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18th Edition
6 - 29 August 2010

 BRA / Brazil - Team Composition

Team manager Leonardo Moraes
Head coach Jose Roberto Guimarães
Assistant coach Paulo Barros Junior
Doctor Julio Nardelli
Therapist / trainer Claudio Pinheiro
Journalist Priscila Carvalho
  No. Name Lastname Shirt Name Birthdate Height Weight Spike Block Club
  C 1 Fabiana Claudino Fabiana 24/01/1985 193 76 314 293 Sesi - Sp
  2   Caroline De Oliveira Saad Gattaz Carol Gattaz 27/07/1981 192 81 315 299 Minas Tenis Clube
  3 Danielle Rodrigues Lins Dos Santos Dani Lins 5/01/1985 181 68 290 276 Sesi Bauru
  4   Paula Pequeno Paula 22/01/1982 184 74 302 285 FENERBAHCE
  5 Adenizia Da Silva Adenizia 18/12/1986 185 63 312 290 Sesi Bauru
  6   Thaisa Daher de Menezes Thaisa 15/05/1987 196 84 318 302 Minas Tenis Clube
  7 Marianne Steinbrecher Mari 23/08/1983 188 70 310 290 FENERBAHCE
  8   Jaqueline Pereira De Carvalho Endres Jaque 31/12/1983 186 70 302 286 Minas Tênis Clube
  9 Natalia Aparecida Martins Silva Natalia 11/12/1984 0 0 300 286 E.C. Pinheiros
  10   Welissa Gonzaga Sassá 9/09/1982 179 76 300 287 Dentil Praia Clube
  11 Joyce Silva Joyce 13/06/1984 190 67 311 294 KGC Pro Volleyball Club-KO
  12   Natalia Pereira Natália 4/04/1989 186 83 311 295 Dinamo Moscow
  13 Sheilla Castro De Paula Blassioli Sheilla 1/07/1983 185 64 302 284 Athletes Unlimited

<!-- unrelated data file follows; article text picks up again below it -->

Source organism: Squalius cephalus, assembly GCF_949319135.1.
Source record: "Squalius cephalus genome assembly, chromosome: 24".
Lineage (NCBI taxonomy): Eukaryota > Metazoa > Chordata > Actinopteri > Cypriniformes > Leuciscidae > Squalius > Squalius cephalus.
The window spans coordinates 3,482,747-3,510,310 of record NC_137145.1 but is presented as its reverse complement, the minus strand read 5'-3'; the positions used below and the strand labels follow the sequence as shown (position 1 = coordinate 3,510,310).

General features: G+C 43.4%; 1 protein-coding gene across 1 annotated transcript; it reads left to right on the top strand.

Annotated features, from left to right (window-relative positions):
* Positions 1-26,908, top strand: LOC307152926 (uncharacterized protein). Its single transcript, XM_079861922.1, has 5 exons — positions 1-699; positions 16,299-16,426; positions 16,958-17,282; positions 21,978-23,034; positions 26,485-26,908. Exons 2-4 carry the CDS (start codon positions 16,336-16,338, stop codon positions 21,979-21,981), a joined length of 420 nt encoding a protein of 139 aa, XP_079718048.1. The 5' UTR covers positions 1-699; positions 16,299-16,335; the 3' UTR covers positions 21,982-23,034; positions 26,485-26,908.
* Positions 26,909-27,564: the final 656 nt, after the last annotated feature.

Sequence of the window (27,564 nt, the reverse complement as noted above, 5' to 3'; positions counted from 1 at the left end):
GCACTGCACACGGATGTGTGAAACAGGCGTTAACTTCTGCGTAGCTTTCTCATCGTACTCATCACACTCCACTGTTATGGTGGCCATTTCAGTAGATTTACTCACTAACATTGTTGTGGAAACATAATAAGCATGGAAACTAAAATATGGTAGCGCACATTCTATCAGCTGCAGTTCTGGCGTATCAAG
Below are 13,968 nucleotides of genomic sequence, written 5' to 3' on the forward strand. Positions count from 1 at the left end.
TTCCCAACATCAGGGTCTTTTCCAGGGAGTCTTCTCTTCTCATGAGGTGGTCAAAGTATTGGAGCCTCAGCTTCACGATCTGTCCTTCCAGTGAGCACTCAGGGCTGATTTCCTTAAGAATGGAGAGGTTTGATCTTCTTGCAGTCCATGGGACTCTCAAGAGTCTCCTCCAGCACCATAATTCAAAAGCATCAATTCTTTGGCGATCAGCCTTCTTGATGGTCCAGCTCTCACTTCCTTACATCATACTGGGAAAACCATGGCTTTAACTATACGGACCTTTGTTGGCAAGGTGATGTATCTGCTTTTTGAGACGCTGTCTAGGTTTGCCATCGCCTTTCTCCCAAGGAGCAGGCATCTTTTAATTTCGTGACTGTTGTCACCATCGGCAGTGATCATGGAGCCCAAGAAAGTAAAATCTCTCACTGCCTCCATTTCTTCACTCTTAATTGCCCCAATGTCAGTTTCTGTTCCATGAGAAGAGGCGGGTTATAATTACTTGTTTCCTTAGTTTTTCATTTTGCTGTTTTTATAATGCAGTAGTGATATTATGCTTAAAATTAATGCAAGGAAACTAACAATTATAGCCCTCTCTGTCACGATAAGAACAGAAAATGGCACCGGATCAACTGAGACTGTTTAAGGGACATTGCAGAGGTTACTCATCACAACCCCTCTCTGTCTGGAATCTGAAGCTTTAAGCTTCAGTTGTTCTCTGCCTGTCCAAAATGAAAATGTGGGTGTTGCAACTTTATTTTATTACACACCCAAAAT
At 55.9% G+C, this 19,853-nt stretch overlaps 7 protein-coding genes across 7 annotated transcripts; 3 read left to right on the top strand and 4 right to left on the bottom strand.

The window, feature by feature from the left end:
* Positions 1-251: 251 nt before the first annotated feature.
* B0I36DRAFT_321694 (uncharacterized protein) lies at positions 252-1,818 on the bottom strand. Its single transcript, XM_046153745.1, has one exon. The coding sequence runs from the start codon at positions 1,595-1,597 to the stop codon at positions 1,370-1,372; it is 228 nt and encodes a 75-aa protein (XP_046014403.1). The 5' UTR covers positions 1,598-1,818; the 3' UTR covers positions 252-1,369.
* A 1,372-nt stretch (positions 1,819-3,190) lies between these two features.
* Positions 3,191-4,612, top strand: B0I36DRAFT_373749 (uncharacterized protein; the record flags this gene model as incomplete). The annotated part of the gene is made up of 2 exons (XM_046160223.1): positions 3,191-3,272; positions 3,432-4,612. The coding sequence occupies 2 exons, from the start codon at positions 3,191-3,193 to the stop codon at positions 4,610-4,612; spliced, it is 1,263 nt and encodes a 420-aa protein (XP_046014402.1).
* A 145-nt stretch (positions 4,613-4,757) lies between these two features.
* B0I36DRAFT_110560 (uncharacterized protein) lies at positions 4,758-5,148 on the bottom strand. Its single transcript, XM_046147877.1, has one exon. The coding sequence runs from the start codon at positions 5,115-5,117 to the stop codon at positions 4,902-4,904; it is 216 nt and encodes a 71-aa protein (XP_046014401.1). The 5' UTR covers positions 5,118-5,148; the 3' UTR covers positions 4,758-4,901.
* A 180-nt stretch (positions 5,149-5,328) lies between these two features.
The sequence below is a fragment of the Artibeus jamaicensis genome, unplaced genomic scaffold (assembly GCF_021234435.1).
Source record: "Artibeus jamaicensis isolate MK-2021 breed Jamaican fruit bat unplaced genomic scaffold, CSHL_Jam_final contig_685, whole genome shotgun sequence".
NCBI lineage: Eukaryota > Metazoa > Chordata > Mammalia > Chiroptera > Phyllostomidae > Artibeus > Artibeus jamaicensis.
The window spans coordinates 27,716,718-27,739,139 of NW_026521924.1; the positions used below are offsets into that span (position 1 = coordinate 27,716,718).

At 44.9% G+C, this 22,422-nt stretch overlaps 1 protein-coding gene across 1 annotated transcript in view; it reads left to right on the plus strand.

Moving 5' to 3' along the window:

L 14   Fabiana Oliveira Fabí 7/03/1980 169 59 276 266 Rexona-Sesc
  15 Ana Tiemi Takagui Takagui 26/10/1987 187 74 295 284 Bursa B.B. SK
  16   Fernanda Rodrigues Fe Garay 10/05/1986 179 74 308 288 Praia Clube
  17 Josefa Fabiola Almeida De Sousa Alves Fabiola 3/02/1983 184 70 300 285 Volero Zürich
  L 18   Camila Brait C. Brait 28/10/1988 170 58 271 256 Osasco
  19 Juciely Cristina Da Silva Juciely 18/12/1980 184 71 289 285 UNILEVER
 C=Captain  L=Libero
Team profile

Brazil has achieved a lot since José Roberto Guimarães took over as coach in 2003.

In his first year, the team won gold at the South American Championship and silver at the FIVB World Cup.

The following season, Brazil won the FIVB World Grand Prix and placed fourth at the Olympic Games.

In 2005, they won the Montreux Volley Masters, the FIVB Grand Prix, the South American Championship, the FIVB World Championship and the Courmayeur Tournament.

In 2007, the team started with four friendly matches against Serbia and won them all. After that, Brazil hosted the Pan American Games in Rio de Janeiro, winning all their matches in straight sets en route to a gold medal match against Cuba. The hosts were eventually beaten in five sets and had to settle for the silver medal. Their last competition in 2007 was the FIVB World Grand Prix. Without setter Fofão and middle-blocker Walewska, the most experienced players of the squad, Brazil finished only in fifth place. But by winning the South American Championship in Santiago, Chile, Brazil earned the right to play the FIVB World Cup in Nagoya, Japan. In that competition, the Brazilians clinched a silver medal, their best result ever in this tournament.

2008 was an exceptional year in the history of Brazilian women's Volleyball. The team won its first Olympic gold medal at the 2008 Beijing Games, and also finished first in the FIVB World Grand Prix and Final Four tournament.